Cost of Ownership
Let's get to the WLTP figures. As usual with mild hybrid tech, don't get your hopes up too high for the difference it'll make: full-Hybrid and powertrains in rivals cost more for a reason (namely that unlike MHEVs, they allow the engine to run fully electrically). Anyway, the A 180 and A 200 in manual form both manage up to 47.9mpg on the combined cycle and up to 133g/km of CO2. The economy champion of course, is still the A 200d diesel variant, which in base trim manual form exhales up to 130g/km of CO2, while only drinking a gallon of fuel on the combined cycle every 57.7 miles. With respectable performance figures, it's still a tempting package - albeit one that in its standard form, forgoes the big wheels and aggressive bodykits of more dynamic-looking versions. If you plan on adding the extra features, then economy will obviously take a hit. The warranty may be an industry standard 3 years but is for unlimited miles, handy to know if you spend a lot of time on the road. Just remember that a mid-range diesel is the sensible option for high resale figures. With that in mind, something like a mid-spec A 200d model might well represent the sweet spot of the range. On the other hand, a Mercedes-AMG 4MATIC petrol variant with every option thrown at it will lose a lot more of its value over the years.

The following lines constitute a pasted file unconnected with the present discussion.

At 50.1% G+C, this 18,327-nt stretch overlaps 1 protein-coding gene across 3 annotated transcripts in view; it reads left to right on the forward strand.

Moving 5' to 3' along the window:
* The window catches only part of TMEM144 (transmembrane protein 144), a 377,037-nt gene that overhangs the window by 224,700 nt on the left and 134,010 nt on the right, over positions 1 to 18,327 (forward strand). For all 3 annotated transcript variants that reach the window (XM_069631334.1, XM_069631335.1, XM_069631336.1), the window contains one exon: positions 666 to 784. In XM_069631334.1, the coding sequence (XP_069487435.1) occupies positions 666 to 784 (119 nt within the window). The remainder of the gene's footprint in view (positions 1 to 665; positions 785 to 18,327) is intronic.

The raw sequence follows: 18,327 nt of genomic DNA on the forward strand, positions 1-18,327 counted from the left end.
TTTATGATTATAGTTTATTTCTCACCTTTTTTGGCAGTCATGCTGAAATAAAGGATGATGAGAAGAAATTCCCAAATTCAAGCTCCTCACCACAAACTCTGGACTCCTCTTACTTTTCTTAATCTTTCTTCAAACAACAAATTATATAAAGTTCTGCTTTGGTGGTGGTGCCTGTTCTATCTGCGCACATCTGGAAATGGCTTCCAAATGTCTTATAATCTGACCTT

With the A-Class, Mercedes sets out to distil all that's exciting, fresh and modern about its brand into one dynamically compact premium package - and the sales figures seem to suggest that it's succeeded. More than any other model in the company's range, it's the one that's most changed the marque's image in recent years. Once, Mercedes was merely known as a purveyor of traditional luxury: today, its products champion modern luxury. As any rival brand will tell you, the difference is important.And what of this update to the fourth generation model? Well it's not especially far-reaching. But if you wanted an A-Class before, you'll probably want one even more now. Those who can afford the asking prices and like the driving experience will find this contender sporty, self-assured and possessed of a feel-good factor that really does make you feel special if you've specced your chosen variant correctly. Which is exactly what owning a car of this kind should be all about.